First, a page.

In Britain, on the other hand, the same anti-Communist feelings have never been so strong or so widespread. There is a cool recognition of the danger of Communist aggression; and at home both the Labor Party and the Trade Unions take a firm line to prevent Communist infiltration. There is an understanding that we are fighting Communism in Malaya; and there was very general approval for our participation in the Korean war. But, because of the relatively small number of British troops involved, Korea was never really looked on in Britain as a hot war. Perhaps it might have made for better Anglo-American relations if the British forces in Korea had been increased and American troops had taken over some of Britain's responsibilities in other parts of the world.

The difference in our attitude to China is well known. There are not a few who, while willing to condemn China for entering the war in North Korea, honestly feel that General MacArthur's advance to the Yalu River was as much a cause of this as the imminent defeat of the North Korean forces. Behind these lingering doubts about the significance of Chinese aggression, there is also the hope that China might be detached from Russia, or at least that there will be rivalries between China and Russia which it should be the business of the Western Powers to try to exploit.

There is, too, the conviction that however much we may disapprove of the Communist dictatorship, we should not get ourselves into the position of trying to impose democracy upon the world, that a war to do anything of this kind would in fact settle nothing, that however regrettable from some points of view it may seem, and particularly to those unfortunate people living behind the Iron Curtain, we just have to accept coexistence with the Communist Powers as a necessary part of our policy. With all this background, the British statesman, in order to reassure public opinion, has to think of showing not that he can be tough, but on the contrary that he really is trying to reach a settlement with the Communist Powers.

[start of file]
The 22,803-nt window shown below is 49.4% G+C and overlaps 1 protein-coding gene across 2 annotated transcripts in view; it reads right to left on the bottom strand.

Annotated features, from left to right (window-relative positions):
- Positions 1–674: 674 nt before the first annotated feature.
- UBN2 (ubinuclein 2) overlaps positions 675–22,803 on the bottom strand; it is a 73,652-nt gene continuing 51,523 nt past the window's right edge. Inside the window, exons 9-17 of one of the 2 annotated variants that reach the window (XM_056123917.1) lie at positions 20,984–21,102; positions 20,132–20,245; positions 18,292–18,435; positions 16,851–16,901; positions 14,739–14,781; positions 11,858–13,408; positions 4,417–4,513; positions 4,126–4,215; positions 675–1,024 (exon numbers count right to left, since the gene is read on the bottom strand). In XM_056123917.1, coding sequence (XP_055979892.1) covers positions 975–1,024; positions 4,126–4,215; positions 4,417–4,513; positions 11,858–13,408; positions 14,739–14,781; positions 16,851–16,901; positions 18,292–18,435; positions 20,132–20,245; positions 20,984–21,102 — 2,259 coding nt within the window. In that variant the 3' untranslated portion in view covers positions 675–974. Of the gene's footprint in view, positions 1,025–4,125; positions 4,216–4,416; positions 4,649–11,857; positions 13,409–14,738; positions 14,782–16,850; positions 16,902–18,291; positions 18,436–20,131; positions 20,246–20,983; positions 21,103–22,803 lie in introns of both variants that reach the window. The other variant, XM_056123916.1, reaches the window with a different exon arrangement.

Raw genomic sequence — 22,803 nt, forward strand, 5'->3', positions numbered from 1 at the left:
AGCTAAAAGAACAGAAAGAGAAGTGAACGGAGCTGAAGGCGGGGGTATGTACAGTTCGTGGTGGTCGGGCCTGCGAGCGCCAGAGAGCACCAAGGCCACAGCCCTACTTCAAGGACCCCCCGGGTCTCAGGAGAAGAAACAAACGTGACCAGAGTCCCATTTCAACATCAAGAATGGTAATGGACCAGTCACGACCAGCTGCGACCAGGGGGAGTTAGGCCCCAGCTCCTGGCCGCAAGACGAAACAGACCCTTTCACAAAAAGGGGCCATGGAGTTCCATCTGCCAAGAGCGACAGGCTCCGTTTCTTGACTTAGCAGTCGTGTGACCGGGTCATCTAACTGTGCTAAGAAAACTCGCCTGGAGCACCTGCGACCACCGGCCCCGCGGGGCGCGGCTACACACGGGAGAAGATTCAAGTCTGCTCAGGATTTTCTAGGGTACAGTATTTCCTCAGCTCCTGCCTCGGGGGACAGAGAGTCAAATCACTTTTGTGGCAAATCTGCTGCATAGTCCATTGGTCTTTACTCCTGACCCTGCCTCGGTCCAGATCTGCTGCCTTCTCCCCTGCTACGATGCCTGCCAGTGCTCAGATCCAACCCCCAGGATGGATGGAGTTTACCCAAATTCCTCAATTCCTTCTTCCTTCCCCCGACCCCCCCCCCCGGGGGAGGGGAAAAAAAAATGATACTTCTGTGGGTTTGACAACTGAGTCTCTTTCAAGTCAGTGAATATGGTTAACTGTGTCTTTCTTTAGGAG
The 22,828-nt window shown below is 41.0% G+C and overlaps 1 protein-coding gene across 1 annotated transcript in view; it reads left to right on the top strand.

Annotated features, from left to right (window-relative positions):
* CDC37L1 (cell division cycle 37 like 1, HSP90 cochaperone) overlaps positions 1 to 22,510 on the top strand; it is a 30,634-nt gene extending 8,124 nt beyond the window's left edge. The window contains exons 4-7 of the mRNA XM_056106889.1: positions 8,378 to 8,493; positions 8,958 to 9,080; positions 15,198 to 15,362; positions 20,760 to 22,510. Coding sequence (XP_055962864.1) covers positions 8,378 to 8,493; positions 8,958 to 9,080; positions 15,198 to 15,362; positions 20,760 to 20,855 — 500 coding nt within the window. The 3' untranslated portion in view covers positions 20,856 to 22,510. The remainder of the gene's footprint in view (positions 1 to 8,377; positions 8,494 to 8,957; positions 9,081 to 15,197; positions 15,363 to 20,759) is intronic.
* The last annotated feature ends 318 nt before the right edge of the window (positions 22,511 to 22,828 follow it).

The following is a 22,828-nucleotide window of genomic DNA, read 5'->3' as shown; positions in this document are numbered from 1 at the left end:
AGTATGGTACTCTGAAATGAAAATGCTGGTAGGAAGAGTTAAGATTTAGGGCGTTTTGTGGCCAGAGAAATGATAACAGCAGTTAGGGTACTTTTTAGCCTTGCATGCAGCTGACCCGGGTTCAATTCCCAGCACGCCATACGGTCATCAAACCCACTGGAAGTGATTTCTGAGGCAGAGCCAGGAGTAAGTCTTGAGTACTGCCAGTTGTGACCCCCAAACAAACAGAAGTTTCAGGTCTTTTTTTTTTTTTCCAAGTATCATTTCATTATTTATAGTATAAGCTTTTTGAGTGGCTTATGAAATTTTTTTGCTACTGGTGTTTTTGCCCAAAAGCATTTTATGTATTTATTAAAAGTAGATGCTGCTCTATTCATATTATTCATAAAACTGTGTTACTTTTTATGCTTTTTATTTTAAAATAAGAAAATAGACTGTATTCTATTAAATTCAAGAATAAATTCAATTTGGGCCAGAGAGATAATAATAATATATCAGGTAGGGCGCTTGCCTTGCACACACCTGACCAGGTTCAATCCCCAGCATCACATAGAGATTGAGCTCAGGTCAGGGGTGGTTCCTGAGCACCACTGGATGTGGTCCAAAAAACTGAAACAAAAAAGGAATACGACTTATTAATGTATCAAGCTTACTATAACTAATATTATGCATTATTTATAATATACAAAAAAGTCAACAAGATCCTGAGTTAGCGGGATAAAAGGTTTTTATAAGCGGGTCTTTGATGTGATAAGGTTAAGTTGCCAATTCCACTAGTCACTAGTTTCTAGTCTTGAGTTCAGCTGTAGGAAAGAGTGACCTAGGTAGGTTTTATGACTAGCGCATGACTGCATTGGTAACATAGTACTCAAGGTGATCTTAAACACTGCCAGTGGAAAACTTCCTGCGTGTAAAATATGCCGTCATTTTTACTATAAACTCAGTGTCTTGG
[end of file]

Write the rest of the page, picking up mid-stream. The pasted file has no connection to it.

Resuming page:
Our attitude to diplomacy is also rather different. We have had to practise it over the centuries. We know that it is necessary, and that it is a pretty delicate business. So there is a fairly widespread disposition to leave the Government with room to manœuvre, provided there is no fundamental disagreement on policy.

Finally, it seems to us obvious that negotiations are necessary, and that we cannot just stand pat and refuse to talk, not only for the reasons mentioned, but for two others. First, where actual fighting occurs or is very likely to break out, then unless we are prepared for a purely military solution, negotiation is a necessity; and we may have to reject the purely military solution either on the grounds that we have not got the power to win, or that even if we do win it will not solve anything. Secondly, we have to negotiate if the existing situation is seriously unstable and unacceptable to our friends. They need to be given confidence that we are trying our best to help them. That is why we cannot just refuse to negotiate on, for example, Germany or Austria or Trieste. We have to reassure our friends and we have to anticipate trouble.

With all these difficulties it may seem surprising, not that relations between America and Britain sometimes become strained, but that the alliance survives at all. Yet it would be a great mistake to be complacent. The chief credit for the strength of Anglo-American partnership goes to the Kremlin. If Soviet foreign policy became more subtle, better informed, more patient--and there are some signs of this now--it might very easily weaken that partnership to danger point. It is worth considering, therefore, what can be done to counter this. What are the lessons to be learnt from the experience of the past five years? I single out only two; but both are important.

First, there is an urgent need for both governments to do more thinking ahead, and to do it together. Even if this reveals difficulties, it is far better that they should be brought to the surface now than be allowed to emerge suddenly later on. At worst, familiarity with their existence will diminish the harm they do to good relations; and at best, discussion may lead to their disappearance. There should therefore be continual joint discussions on long-term policy. These discussions should be at first completely private. Otherwise the fear of being misunderstood by public opinion will be a completely inhibiting factor. They should be conducted through "the normal diplomatic channels" by trusted senior civil servants and ambassadors who can keep in touch with and reflect the views of their government. At a later stage they may call for "ministerial" talks; and, what is even more important, they may involve the preparation of public opinion for some important policy move. For in foreign policy particularly it is the duty of governments to lead, not abjectly to follow, the prejudices of the day.